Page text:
March 26, 2020 - 10:20 AM
The Secretary of Labor has published Notices and an FAQ Information Sheet informing employees of their rights under the Families First Coronavirus Response Act, which takes effect on April 1st. (More on that effective date in a minute.) Employers are required to post the Notices by April 1st, as they would other Notices informing employees of their rights under federal law. Some states have passed their own laws creating employee rights during the crisis. Employers in those states must comply with both state and federal law and be on the look-out for any state Notice obligations. The federal Notice private businesses are required to post can be found here
, and the FAQ sheet can be found here
. (Note: a separate Notice exists for federal Employers.)
The Notice contains a confusing statement that Employers should be aware of as it is likely to raise questions from covered employees. For employees who cannot work because they are caring for a son or daughter whose childcare has become unavailable due to the crisis, the Act provides two benefits: paid sick leave at 2/3 the employee’s regular rate of pay but limited to $200 per day and $2,000 in the aggregate; and, up to 10 weeks of paid emergency FMLA leave, again, at 2/3 the regular rate capped at $200 per day and $10,000 in the aggregate for a maximum combined benefit of $12,000. The way the Notice reads, employees might be misled to believe that the cap on the emergency FMLA leave alone is $12,000, such that there is a combined benefit of up to $14,000.
Employers with employees who are teleworking should give the required Notice by mailing or emailing it to those employees and/or posting it on the Employer’s website or social media page. Technically, the Notice does not have to be given to employees who have already been laid-off or terminated. However, providing it to them in the same manner might be seen as an act of goodwill by employees whom the Employer wishes to re-hire.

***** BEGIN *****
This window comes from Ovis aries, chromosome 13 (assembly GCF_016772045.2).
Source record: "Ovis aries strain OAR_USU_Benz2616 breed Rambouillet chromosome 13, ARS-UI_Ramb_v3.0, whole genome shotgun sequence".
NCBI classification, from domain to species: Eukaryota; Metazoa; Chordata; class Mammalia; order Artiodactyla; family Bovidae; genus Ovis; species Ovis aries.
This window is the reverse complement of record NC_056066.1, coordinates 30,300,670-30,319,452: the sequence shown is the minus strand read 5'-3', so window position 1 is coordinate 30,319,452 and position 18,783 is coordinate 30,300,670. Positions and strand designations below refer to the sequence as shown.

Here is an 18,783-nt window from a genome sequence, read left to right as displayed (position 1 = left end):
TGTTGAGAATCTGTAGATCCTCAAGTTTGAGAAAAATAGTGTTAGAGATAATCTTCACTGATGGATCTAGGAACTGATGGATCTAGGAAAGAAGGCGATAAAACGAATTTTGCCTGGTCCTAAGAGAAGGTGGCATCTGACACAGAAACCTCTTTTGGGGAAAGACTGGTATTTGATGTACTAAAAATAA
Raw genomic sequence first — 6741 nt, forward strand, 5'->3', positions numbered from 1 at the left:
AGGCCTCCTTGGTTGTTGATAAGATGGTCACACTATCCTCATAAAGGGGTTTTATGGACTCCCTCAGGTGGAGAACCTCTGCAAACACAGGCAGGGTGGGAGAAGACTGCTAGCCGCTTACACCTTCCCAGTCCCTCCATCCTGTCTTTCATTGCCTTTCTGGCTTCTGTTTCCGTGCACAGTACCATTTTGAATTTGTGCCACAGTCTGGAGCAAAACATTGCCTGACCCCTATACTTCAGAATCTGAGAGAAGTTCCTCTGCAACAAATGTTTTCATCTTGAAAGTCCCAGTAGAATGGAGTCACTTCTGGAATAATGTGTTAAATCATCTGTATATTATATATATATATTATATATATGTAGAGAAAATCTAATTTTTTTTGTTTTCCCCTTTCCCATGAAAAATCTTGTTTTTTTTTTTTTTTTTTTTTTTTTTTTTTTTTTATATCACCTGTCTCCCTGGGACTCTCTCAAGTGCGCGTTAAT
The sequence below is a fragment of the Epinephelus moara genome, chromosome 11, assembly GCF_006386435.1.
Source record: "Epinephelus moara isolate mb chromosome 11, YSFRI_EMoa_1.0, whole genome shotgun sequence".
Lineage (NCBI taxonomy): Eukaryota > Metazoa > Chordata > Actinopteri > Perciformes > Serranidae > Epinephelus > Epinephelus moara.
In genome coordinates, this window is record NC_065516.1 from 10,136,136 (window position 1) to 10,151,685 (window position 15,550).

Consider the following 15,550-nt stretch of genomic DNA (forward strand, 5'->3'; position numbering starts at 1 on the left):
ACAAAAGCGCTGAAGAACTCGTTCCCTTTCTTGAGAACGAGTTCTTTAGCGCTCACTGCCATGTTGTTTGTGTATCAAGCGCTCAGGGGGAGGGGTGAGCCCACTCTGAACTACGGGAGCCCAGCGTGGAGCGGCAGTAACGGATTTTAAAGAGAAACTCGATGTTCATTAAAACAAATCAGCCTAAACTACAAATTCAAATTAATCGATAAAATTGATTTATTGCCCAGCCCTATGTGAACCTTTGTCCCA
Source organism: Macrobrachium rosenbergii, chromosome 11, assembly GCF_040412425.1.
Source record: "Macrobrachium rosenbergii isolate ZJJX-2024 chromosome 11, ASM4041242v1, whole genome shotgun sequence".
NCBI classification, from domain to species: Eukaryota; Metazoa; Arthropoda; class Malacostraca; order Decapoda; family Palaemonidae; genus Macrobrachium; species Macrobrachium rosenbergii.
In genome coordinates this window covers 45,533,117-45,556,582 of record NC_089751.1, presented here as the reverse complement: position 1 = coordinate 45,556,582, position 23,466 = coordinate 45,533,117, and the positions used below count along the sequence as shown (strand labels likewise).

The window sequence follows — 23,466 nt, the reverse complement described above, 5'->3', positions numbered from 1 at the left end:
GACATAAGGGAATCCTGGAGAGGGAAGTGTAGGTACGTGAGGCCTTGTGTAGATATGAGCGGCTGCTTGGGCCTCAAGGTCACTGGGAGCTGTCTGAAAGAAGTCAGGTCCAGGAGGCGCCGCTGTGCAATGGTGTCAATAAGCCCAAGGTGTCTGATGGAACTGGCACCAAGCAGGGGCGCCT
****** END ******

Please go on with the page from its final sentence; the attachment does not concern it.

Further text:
Now a word about the effective date of the Act itself. It has been widely reported (including by me in previous alerts, which you can read here
), that the Act takes effect on April 2nd, based on the understanding that it takes effect 15 days after signature by the President, which was on March 18th. The actual language of the Act states, however, that it will take effect “not later than” 15 days after signing by the President. Everyone commenting on the Act assumed that meant 15 days after signature. The DOL has taken the position, however, that the Act will take effect on April 1st, and that makes it the official effective date.
If you have any questions, or would like additional information, please contact Bob Small, Partner in Reger Rizzo & Darnall’s Employment Practices Group, at 215.495.6541, or via email at firstname.lastname@example.org. We are working with clients to field inquiries and provide advice and guidance in a wide range of areas and industries during the COVID-19 outbreak. Please be sure to check back regularly for updated information. If you have an immediate need, please contact your attorney directly, or email us at email@example.com, and one of our dedicated attorneys will get back to you shortly.